I envy Tim Tebow.
For most of us, the world is full of doubt and uncertainty. We struggle to find our place, wonder about our beliefs, question them when events surprise or confound us.
Tebow does not suffer such pangs. He knows God’s will and God’s word, knows his purpose in life, knows he is here to share this knowledge and certainty with us, that we may be saved.
His father, a preacher and missionary, imbued him with this mission before he was born. The Bob Tebow Evangelical Association declares that the Word of God is totally without error of any kind, that the Bible is wholly true in all it affirms, and that this is true for every word of Scripture, not just the concepts behind them.
The 2007 Heisman Trophy winner is named Timothy after the biblical preacher who was one of the Apostle Paul’s closest companions. The circumstances of his birth will apparently be the subject of a Super Bowl ad paid for by Focus on the Family, the conservative Christian group founded by James Dobson. In the ad, Pam Tebow will reportedly describe being advised during her pregnancy with Tim, while she and her husband were spreading the gospel in the Philippines, that she should consider aborting the fetus because of the possible effects of drugs she was taking to treat her amoebic dysentery.
“We knew that we could not do that,” Pam Tebow told a church Bible study group last May. “We all prayed to God for a healthy baby, and God answered our prayers when Timmy was born.”
The Tebows are eager to share the lesson of their story: That abortion is wrong, that aborting her fetus would have robbed the world of a football star and model young man.
I do not know the precise facts of the medical advice Mrs. Tebow received. As the Center for Reproductive Rights has observed, abortion is illegal in the Philippines in all cases, and has been for a hundred years. I don’t know the nature of the drugs she was taking, the degree of risk they may have posed, or the dangers she might have faced in either seeking an abortion or carrying the baby to term.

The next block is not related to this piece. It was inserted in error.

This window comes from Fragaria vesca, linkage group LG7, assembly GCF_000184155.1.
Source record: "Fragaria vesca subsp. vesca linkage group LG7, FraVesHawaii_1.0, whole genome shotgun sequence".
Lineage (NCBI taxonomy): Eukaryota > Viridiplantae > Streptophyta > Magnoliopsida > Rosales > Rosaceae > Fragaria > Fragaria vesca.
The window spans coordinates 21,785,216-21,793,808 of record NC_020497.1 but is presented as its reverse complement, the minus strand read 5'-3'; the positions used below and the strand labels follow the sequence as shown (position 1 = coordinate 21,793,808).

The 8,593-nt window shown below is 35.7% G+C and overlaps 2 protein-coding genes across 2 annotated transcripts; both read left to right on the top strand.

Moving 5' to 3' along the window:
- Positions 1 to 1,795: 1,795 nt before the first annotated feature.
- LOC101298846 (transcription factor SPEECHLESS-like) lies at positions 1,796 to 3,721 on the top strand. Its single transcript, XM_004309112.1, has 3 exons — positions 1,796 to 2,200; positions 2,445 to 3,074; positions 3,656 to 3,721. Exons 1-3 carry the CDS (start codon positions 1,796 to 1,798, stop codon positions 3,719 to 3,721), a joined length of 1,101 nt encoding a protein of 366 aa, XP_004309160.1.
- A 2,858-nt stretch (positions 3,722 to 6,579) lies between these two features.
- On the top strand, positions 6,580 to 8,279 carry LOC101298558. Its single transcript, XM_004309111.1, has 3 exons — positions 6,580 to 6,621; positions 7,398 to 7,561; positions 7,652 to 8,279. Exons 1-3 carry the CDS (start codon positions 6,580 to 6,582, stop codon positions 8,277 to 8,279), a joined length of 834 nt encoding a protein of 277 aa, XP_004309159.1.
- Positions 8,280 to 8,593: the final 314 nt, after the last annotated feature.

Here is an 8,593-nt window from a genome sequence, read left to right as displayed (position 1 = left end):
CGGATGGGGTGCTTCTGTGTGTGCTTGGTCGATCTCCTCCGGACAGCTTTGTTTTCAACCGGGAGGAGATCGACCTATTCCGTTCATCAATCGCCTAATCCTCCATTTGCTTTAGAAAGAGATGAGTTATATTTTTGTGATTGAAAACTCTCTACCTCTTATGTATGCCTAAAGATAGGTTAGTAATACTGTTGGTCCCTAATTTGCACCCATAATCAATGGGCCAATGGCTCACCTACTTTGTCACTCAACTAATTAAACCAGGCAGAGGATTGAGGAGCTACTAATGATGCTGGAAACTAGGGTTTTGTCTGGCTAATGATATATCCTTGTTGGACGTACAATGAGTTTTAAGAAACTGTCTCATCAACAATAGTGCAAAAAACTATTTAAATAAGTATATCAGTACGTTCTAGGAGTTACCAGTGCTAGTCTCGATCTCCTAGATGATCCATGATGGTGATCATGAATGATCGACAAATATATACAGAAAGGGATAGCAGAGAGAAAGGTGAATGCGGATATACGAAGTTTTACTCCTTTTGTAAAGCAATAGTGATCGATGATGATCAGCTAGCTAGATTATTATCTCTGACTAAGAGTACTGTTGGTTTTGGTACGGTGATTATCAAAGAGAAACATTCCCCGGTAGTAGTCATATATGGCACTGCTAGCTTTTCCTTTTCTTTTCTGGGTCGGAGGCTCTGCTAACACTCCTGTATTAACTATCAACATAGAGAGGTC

I do know that Focus on the Family wants us to see her actions as noble, and hopes to capitalize on the story in its efforts to ban abortion.
I do not share the Tebows’ sense of certainty. I understand that faith is belief without regard to evidence, but I can’t help approaching the unknowable with a certain humility. I have my surmises about the answers to life’s key questions, but I cannot imagine assuming I have a monopoly on truth. And so, I cannot envision enforcing my belief on others without allowing for the possibility that their views are right for them. There has been too much evil perpetrated through the centuries by those armed with absolute certainty.
I draw a different lesson from the story the Tebows will tell on Super Bowl Sunday. Pam Tebow made a choice, one that was right for her, one that worked out well for all. If her doctors had been unable even to suggest the possibility of aborting an endangered fetus, or such a course of action were forbidden by law, there would be no nobility in her decision, because there would have been no decision to make.
It is ironic that those who would praise her for what she did also want to deny others the right to make their own choices.
Tim Tebow’s life is not an argument against abortion, any more than Jeffrey Dahmer’s or Charles Manson’s is an argument in favor of it. Childbearing and abortion are both serious decisions, deserving of more thoughtful contemplation than that offered in a thirty-second ad.